Harrison, William Henry

born Feb. 9, 1773, Charles City county, Va.
died April 4, 1841, Washington, D.C., U.S.

Ninth president of the U.S. (1841).

Born into a politically prominent family, he enlisted in the army at age 18 and served under Anthony Wayne at the Battle of Fallen Timbers. In 1798 he became secretary of the Northwest Territories and in 1800 governor of the new Indiana Territory. In response to pressure from white settlers, he negotiated treaties with the Indians that ceded millions of acres of additional land to the U.S. When Tecumseh organized an uprising in 1811, Harrison led a U.S. force to defeat the Indians at the Battle of Tippecanoe, a victory that largely established his reputation in the public mind. In the War of 1812 he was made a brigadier general and defeated the British and their Indian allies at the Battle of the Thames in Ontario. After the war he moved to Ohio, where he became prominent in the Whig Party. He served in the U.S. House of Representatives (1816–19) and Senate (1825–28). As the Whig candidate in the 1836 presidential election, he lost narrowly. In 1840 he and his running mate, John Tyler, won election with a slogan emphasizing Harrison's frontier triumph: "Tippecanoe and Tyler too." The 68-year-old Harrison delivered his inaugural speech without a hat or overcoat in a cold drizzle, contracted pneumonia, and died one month later; he was the first U.S. president to die in office.

William Henry Harrison, detail of an oil painting by Abel Nichols; in the Peabody Essex Museum, ...

Courtesy of the Peabody Essex Museum, Salem, Massachusetts

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▪ president of United States
born February 9, 1773, Charles City county, Virginia [U.S.]
died April 4, 1841, Washington, D.C., U.S.
  Cabinet of President William Henry Harrisonninth president of the United States (1841), whose Indian campaigns, while he was a territorial governor and army officer, thrust him into the national limelight and led to his election in 1840. He was the oldest man, at age 67, ever elected president up to that time, the last president born under British rule, and the first to die in office—after only one month's service. His grandson Benjamin Harrison (Harrison, Benjamin) was the 23rd president of the United States (1889–93). (For a discussion of the history and nature of the presidency, see presidency of the United States of America. See also Cabinet of President William Henry Harrison.)

      Born at Berkeley, a Virginia plantation, Harrison was descended from two wealthy and well-connected Virginia families. His father, Benjamin Harrison, was a signer of the Declaration of Independence and a member of the Continental Congress. A brother, Carter Bassett Harrison, served six years in the House of Representatives. William Henry Harrison attended Hampden-Sydney College in 1787, then studied medicine in Richmond, Virginia, and in Philadelphia with Benjamin Rush (Rush, Benjamin).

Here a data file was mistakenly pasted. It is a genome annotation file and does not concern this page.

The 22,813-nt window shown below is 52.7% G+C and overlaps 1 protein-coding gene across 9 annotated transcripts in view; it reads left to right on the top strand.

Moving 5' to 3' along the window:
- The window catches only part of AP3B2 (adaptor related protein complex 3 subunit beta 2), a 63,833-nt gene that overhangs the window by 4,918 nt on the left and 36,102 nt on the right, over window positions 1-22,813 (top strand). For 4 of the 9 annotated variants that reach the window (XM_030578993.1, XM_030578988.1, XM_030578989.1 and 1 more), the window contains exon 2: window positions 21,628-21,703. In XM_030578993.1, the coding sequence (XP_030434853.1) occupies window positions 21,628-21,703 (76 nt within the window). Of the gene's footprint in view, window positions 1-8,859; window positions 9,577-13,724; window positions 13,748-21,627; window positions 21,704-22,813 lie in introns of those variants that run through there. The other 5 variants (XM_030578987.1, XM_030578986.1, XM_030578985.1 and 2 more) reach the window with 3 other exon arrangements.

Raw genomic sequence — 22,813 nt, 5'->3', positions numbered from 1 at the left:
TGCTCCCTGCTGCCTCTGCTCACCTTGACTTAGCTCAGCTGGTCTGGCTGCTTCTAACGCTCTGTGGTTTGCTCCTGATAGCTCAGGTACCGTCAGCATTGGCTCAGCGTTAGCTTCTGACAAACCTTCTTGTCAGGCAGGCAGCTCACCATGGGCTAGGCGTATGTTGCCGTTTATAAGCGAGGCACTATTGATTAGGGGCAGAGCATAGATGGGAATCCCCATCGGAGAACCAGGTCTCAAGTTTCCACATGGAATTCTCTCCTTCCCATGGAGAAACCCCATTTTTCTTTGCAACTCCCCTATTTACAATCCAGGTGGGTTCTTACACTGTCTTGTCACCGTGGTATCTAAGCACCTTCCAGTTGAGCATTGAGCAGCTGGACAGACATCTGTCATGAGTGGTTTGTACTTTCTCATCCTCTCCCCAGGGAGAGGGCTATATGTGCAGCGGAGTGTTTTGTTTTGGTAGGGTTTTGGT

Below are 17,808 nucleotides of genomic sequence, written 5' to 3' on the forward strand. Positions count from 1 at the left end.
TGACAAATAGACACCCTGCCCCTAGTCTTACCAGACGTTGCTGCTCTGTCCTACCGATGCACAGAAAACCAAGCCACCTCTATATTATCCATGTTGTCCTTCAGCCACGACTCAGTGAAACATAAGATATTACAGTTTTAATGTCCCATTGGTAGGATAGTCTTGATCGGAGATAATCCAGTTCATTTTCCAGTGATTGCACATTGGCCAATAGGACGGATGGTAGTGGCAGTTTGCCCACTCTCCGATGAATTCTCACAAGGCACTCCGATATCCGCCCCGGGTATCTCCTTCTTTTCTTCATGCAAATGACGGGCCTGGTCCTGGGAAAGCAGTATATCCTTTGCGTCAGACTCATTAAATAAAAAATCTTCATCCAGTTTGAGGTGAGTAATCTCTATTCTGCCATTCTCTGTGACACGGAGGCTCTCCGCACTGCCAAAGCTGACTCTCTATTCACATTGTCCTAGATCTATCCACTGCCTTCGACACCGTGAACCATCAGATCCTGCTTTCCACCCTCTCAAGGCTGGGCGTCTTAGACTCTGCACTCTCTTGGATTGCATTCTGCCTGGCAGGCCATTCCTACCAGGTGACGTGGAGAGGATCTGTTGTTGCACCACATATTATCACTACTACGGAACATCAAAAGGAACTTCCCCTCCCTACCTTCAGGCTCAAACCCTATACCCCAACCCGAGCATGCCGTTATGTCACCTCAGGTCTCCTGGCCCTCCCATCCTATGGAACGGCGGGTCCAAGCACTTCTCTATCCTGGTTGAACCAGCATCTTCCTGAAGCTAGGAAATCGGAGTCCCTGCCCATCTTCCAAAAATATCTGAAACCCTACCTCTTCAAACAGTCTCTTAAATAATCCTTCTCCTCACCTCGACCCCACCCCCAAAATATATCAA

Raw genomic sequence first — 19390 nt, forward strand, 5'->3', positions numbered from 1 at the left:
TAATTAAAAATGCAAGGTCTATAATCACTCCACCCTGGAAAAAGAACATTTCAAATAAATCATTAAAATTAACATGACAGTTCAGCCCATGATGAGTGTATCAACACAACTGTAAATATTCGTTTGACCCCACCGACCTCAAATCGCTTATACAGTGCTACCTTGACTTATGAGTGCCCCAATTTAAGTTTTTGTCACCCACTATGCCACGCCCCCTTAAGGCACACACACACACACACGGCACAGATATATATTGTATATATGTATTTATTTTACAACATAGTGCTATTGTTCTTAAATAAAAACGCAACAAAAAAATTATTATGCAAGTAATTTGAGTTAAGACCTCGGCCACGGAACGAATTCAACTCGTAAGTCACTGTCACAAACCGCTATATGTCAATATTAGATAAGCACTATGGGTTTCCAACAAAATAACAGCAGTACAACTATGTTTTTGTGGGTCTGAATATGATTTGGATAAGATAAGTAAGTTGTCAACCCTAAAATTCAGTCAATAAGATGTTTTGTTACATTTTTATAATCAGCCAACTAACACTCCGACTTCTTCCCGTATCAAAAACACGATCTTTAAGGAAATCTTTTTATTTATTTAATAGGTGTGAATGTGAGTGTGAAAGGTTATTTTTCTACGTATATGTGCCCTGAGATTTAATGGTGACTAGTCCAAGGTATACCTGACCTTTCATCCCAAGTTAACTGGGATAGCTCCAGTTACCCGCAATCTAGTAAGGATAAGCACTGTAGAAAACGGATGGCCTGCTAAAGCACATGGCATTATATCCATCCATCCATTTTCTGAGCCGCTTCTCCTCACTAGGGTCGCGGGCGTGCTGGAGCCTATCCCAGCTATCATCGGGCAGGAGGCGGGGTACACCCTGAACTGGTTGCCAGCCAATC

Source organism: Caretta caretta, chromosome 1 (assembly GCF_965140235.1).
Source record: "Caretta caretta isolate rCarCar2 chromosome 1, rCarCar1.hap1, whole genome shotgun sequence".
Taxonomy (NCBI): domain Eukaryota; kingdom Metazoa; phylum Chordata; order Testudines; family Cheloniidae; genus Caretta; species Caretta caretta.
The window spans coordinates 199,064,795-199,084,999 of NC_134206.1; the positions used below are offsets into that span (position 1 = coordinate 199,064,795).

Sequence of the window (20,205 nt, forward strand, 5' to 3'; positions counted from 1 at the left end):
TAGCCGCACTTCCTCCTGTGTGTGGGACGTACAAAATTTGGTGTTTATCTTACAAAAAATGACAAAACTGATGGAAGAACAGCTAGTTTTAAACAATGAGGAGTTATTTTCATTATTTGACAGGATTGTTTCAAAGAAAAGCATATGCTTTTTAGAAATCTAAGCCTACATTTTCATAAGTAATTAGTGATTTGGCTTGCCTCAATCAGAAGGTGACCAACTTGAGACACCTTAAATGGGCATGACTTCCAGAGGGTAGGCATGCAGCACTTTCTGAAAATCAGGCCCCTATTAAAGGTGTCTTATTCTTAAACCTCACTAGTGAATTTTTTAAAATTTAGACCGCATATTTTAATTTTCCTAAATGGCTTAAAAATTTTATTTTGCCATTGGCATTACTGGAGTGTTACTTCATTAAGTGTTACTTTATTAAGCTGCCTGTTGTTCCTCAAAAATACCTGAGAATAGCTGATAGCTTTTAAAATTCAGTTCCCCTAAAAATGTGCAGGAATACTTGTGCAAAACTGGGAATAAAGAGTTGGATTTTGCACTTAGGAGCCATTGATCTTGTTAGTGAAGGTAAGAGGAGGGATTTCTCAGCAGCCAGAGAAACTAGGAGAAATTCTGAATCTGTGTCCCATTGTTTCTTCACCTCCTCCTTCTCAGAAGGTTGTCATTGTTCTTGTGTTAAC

At age 18 Harrison enlisted as an army officer, serving as an aide-de-camp to General Anthony Wayne (Wayne, Anthony), who was engaged in a struggle against the Northwest Indian Confederation over the westward encroachment of white settlers. Harrison took part in the campaign that ended in the Battle of Fallen Timbers (Fallen Timbers, Battle of) (August 20, 1794), near present-day Maumee, Ohio. He was named secretary of the Northwest Territory, a vast tract of land encompassing most of the future states of Ohio, Indiana, Michigan, Illinois, and Wisconsin, in 1798, and he was sent to Congress as a territorial delegate the following year. In May 1800 Harrison was appointed governor of the newly created Indiana Territory, where, succumbing to the demands of land-hungry whites, he negotiated between 1802 and 1809 a number of treaties that stripped the Indians of that region of millions of acres. Resisting this expansionism, the Shawnee intertribal leader Tecumseh organized an Indian uprising. Harrison, leading a force of seasoned regulars and militia, defeated the Indians at the Battle of Tippecanoe (Tippecanoe, Battle of) (November 7, 1811), near present-day Lafayette, Indiana, a victory that largely established his military reputation in the public mind. A few months after the War of 1812 (1812, War of) broke out with Great Britain, Harrison was made a brigadier general and placed in command of all federal forces in the Northwest Territory. On October 5, 1813, troops under his command decisively defeated the British and their Indian allies at the Battle of the Thames (Thames, Battle of the), in Ontario, Canada. Tecumseh was killed in the battle, and the British-Indian alliance was permanently destroyed; thus ended resistance in the Northwest.